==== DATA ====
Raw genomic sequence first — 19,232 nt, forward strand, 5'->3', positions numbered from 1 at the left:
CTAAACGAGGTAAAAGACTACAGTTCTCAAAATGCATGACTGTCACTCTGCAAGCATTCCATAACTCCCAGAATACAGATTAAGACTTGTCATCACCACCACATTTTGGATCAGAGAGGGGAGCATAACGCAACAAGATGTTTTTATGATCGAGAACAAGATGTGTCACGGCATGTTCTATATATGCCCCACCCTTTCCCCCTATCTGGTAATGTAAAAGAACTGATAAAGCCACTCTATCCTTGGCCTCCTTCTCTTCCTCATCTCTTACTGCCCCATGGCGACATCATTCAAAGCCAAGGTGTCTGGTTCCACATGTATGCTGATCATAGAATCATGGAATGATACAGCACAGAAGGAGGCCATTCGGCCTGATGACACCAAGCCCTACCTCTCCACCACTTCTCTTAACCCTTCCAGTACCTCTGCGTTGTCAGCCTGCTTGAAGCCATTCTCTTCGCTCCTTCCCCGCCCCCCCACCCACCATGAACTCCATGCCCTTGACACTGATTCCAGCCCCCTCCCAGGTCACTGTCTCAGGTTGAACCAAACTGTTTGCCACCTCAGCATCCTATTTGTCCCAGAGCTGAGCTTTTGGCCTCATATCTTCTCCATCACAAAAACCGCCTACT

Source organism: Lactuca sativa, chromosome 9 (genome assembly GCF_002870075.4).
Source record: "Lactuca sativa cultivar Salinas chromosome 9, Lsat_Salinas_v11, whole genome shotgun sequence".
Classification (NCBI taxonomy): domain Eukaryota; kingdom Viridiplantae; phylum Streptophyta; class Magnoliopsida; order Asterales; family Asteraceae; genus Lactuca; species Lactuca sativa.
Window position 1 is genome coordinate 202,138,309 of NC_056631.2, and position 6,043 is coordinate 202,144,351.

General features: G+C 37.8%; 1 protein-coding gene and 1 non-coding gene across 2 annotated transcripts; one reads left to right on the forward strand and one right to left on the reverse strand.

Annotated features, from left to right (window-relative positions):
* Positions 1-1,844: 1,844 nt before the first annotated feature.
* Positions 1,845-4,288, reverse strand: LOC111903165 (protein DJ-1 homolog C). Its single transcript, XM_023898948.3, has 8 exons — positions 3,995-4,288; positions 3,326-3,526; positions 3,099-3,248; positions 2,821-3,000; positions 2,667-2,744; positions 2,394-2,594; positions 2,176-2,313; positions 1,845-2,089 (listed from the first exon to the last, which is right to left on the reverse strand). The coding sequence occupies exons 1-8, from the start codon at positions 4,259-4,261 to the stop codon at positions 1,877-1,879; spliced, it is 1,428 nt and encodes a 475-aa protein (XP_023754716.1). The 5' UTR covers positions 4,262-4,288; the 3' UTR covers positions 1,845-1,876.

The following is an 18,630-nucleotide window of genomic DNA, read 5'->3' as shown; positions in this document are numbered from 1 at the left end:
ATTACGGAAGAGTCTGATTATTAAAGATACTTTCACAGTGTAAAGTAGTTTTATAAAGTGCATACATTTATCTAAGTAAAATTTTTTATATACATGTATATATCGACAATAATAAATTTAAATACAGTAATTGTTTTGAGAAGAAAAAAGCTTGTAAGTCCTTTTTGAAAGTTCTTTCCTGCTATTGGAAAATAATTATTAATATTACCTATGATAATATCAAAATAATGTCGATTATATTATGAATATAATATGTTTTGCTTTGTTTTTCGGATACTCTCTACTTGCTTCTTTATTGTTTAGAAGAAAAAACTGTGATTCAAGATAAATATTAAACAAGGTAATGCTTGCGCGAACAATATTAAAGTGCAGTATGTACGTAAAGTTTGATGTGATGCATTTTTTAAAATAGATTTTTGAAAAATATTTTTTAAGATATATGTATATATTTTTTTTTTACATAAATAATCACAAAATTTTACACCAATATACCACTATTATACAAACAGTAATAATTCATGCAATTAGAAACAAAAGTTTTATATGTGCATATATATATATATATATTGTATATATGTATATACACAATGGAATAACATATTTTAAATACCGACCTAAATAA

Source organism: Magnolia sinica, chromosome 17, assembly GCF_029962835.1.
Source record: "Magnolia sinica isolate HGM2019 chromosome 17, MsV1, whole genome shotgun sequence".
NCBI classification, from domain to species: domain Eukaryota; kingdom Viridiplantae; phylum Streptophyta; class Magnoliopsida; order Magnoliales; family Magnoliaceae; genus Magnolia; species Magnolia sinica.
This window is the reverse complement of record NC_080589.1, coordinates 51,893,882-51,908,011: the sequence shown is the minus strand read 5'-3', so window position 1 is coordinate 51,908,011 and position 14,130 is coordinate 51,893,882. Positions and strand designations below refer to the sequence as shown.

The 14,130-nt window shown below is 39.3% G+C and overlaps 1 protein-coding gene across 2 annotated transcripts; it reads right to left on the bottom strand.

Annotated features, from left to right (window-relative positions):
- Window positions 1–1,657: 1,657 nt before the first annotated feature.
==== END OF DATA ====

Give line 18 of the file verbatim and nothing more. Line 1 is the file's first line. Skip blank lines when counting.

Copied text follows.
Annotated features, from left to right (window-relative positions):